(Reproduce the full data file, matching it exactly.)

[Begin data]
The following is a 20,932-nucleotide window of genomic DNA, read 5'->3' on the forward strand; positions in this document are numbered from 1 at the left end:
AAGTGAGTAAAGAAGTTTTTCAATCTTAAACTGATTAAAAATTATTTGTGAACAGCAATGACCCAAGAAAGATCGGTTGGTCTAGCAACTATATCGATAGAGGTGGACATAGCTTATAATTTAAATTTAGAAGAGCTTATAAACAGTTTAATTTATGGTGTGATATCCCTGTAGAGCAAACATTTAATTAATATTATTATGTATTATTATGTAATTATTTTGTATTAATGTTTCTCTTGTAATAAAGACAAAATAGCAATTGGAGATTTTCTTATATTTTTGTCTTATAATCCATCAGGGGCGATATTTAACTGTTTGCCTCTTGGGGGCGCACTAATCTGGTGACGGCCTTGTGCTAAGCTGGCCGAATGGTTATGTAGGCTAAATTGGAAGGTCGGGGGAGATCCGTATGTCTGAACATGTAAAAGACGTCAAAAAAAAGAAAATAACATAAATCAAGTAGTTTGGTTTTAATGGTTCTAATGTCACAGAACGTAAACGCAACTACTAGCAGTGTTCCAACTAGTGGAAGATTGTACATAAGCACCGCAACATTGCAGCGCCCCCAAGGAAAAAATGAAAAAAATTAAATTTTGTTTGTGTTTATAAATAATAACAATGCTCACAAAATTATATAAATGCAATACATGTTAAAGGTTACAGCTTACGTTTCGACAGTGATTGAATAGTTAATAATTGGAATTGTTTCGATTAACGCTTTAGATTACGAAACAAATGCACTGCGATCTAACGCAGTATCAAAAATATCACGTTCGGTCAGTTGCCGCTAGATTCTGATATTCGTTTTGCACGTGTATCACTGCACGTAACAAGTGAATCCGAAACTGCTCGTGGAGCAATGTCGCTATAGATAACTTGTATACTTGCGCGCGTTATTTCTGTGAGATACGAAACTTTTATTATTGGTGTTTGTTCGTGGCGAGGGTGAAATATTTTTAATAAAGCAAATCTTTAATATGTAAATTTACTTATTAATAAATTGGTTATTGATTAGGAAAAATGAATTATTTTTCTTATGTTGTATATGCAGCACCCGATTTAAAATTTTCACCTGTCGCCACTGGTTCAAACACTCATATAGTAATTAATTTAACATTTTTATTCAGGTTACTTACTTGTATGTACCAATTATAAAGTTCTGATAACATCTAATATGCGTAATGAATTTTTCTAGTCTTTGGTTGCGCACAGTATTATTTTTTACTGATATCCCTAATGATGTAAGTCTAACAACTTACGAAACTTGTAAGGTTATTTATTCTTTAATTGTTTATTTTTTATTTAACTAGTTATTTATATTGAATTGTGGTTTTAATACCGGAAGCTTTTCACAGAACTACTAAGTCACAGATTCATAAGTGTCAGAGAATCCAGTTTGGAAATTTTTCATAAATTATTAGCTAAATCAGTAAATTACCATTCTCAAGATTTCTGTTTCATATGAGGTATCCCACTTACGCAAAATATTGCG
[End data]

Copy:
The following is a 20,932-nucleotide window of genomic DNA, read 5'->3' on the forward strand; positions in this document are numbered from 1 at the left end:
AAGTGAGTAAAGAAGTTTTTCAATCTTAAACTGATTAAAAATTATTTGTGAACAGCAATGACCCAAGAAAGATCGGTTGGTCTAGCAACTATATCGATAGAGGTGGACATAGCTTATAATTTAAATTTAGAAGAGCTTATAAACAGTTTAATTTATGGTGTGATATCCCTGTAGAGCAAACATTTAATTAATATTATTATGTATTATTATGTAATTATTTTGTATTAATGTTTCTCTTGTAATAAAGACAAAATAGCAATTGGAGATTTTCTTATATTTTTGTCTTATAATCCATCAGGGGCGATATTTAACTGTTTGCCTCTTGGGGGCGCACTAATCTGGTGACGGCCTTGTGCTAAGCTGGCCGAATGGTTATGTAGGCTAAATTGGAAGGTCGGGGGAGATCCGTATGTCTGAACATGTAAAAGACGTCAAAAAAAAGAAAATAACATAAATCAAGTAGTTTGGTTTTAATGGTTCTAATGTCACAGAACGTAAACGCAACTACTAGCAGTGTTCCAACTAGTGGAAGATTGTACATAAGCACCGCAACATTGCAGCGCCCCCAAGGAAAAAATGAAAAAAATTAAATTTTGTTTGTGTTTATAAATAATAACAATGCTCACAAAATTATATAAATGCAATACATGTTAAAGGTTACAGCTTACGTTTCGACAGTGATTGAATAGTTAATAATTGGAATTGTTTCGATTAACGCTTTAGATTACGAAACAAATGCACTGCGATCTAACGCAGTATCAAAAATATCACGTTCGGTCAGTTGCCGCTAGATTCTGATATTCGTTTTGCACGTGTATCACTGCACGTAACAAGTGAATCCGAAACTGCTCGTGGAGCAATGTCGCTATAGATAACTTGTATACTTGCGCGCGTTATTTCTGTGAGATACGAAACTTTTATTATTGGTGTTTGTTCGTGGCGAGGGTGAAATATTTTTAATAAAGCAAATCTTTAATATGTAAATTTACTTATTAATAAATTGGTTATTGATTAGGAAAAATGAATTATTTTTCTTATGTTGTATATGCAGCACCCGATTTAAAATTTTCACCTGTCGCCACTGGTTCAAACACTCATATAGTAATTAATTTAACATTTTTATTCAGGTTACTTACTTGTATGTACCAATTATAAAGTTCTGATAACATCTAATATGCGTAATGAATTTTTCTAGTCTTTGGTTGCGCACAGTATTATTTTTTACTGATATCCCTAATGATGTAAGTCTAACAACTTACGAAACTTGTAAGGTTATTTATTCTTTAATTGTTTATTTTTTATTTAACTAGTTATTTATATTGAATTGTGGTTTTAATACCGGAAGCTTTTCACAGAACTACTAAGTCACAGATTCATAAGTGTCAGAGAATCCAGTTTGGAAATTTTTCATAAATTATTAGCTAAATCAGTAAATTACCATTCTCAAGATTTCTGTTTCATATGAGGTATCCCACTTACGCAAAATATTGCG